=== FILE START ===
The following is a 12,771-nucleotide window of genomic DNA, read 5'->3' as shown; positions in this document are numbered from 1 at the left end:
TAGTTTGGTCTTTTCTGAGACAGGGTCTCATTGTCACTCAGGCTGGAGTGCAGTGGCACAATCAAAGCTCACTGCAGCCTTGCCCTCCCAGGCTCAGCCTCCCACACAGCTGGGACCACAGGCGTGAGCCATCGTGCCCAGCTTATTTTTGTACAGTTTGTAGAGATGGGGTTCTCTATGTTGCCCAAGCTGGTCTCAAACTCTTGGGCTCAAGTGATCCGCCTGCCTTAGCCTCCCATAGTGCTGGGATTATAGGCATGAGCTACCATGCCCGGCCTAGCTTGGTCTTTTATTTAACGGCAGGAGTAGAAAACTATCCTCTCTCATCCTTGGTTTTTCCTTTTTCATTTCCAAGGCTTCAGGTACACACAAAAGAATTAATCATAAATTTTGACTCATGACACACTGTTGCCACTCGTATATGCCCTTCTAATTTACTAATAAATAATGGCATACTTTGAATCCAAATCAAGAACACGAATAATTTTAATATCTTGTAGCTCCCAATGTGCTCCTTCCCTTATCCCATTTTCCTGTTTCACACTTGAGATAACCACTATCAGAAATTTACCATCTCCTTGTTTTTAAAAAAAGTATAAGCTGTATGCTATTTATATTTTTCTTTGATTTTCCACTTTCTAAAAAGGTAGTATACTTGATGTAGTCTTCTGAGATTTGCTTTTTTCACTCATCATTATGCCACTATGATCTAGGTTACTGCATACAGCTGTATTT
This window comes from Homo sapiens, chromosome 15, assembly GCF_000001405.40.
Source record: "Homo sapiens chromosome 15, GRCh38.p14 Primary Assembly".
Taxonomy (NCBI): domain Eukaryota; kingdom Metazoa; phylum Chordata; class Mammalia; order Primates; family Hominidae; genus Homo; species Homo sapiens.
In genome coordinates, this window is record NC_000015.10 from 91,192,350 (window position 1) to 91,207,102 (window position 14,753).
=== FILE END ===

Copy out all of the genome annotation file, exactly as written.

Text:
The following is a 12,771-nucleotide window of genomic DNA, read 5'->3' as shown; positions in this document are numbered from 1 at the left end:
TAGTTTGGTCTTTTCTGAGACAGGGTCTCATTGTCACTCAGGCTGGAGTGCAGTGGCACAATCAAAGCTCACTGCAGCCTTGCCCTCCCAGGCTCAGCCTCCCACACAGCTGGGACCACAGGCGTGAGCCATCGTGCCCAGCTTATTTTTGTACAGTTTGTAGAGATGGGGTTCTCTATGTTGCCCAAGCTGGTCTCAAACTCTTGGGCTCAAGTGATCCGCCTGCCTTAGCCTCCCATAGTGCTGGGATTATAGGCATGAGCTACCATGCCCGGCCTAGCTTGGTCTTTTATTTAACGGCAGGAGTAGAAAACTATCCTCTCTCATCCTTGGTTTTTCCTTTTTCATTTCCAAGGCTTCAGGTACACACAAAAGAATTAATCATAAATTTTGACTCATGACACACTGTTGCCACTCGTATATGCCCTTCTAATTTACTAATAAATAATGGCATACTTTGAATCCAAATCAAGAACACGAATAATTTTAATATCTTGTAGCTCCCAATGTGCTCCTTCCCTTATCCCATTTTCCTGTTTCACACTTGAGATAACCACTATCAGAAATTTACCATCTCCTTGTTTTTAAAAAAAGTATAAGCTGTATGCTATTTATATTTTTCTTTGATTTTCCACTTTCTAAAAAGGTAGTATACTTGATGTAGTCTTCTGAGATTTGCTTTTTTCACTCATCATTATGCCACTATGATCTAGGTTACTGCATACAGCTGTATTT
This window comes from Homo sapiens, chromosome 15, assembly GCF_000001405.40.
Source record: "Homo sapiens chromosome 15, GRCh38.p14 Primary Assembly".
Taxonomy (NCBI): domain Eukaryota; kingdom Metazoa; phylum Chordata; class Mammalia; order Primates; family Hominidae; genus Homo; species Homo sapiens.
In genome coordinates, this window is record NC_000015.10 from 91,192,350 (window position 1) to 91,207,102 (window position 14,753).